While Texas lawmakers dive into an encore legislative session at the capitol this month, a few high-ranking federal judges are quietly weighing whether or not the legislature intentionally passed laws that discriminate against minorities. These decisions are based on two separate, long-brewing cases, both rooted in Texas election laws, both rushing to wrap up before the looming 2018 election cycle, and both guaranteed to significantly shake up national politics. The first legal battle began in 2011, when the Texas Legislature drafted new state and congressional districts to keep up with the quickly-expanding population. Most of those new Texans were Latino and African American — a shift that eventually made white Texans a minority population in the state. According to voting rights advocates and federal judges, conservative lawmakers weren’t eager about their new black and brown (and predominantly Democrat) neighbors. So, they claim, the GOP-led legislature redrew district lines to dilute the votes of new black and brown Texans.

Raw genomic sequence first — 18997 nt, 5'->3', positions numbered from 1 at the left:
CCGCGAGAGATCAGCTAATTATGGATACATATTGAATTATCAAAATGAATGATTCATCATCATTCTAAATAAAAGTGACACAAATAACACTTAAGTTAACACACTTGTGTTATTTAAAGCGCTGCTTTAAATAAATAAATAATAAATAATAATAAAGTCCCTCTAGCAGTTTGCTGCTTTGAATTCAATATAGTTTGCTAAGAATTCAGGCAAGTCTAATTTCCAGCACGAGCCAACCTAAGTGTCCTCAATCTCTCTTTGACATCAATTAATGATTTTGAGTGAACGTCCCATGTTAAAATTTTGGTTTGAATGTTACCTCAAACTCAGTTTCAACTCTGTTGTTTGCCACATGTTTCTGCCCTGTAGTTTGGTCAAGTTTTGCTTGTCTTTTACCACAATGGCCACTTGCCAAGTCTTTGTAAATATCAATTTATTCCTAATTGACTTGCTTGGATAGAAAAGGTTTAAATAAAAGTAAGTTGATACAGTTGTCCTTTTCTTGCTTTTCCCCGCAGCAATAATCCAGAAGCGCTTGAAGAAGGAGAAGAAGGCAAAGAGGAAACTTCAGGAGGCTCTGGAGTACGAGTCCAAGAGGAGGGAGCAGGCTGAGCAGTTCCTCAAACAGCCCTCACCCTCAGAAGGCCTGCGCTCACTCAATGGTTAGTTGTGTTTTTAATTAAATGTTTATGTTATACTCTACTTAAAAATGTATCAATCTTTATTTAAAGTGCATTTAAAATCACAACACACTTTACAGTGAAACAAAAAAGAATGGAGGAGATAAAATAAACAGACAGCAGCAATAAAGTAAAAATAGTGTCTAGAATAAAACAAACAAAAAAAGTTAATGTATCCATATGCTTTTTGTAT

After voting rights groups sued the state for passing the new maps, Texas adopted temporary, court-drawn maps for the 2012 election cycle. Despite a Washington D.C. federal court ruling that these temporary maps were still discriminatory, the state legislature made these boundaries permanent in 2013.
These maps remain tangled in litigation. In March, a panel of three federal judges ruled that three of Texas congressional districts were illegally drawn in 2011 to intentionally suppress minority votes. A month later, the same trio of judges said the same “intentional discrimination” played a role in drawing a number of state House districts in 2011.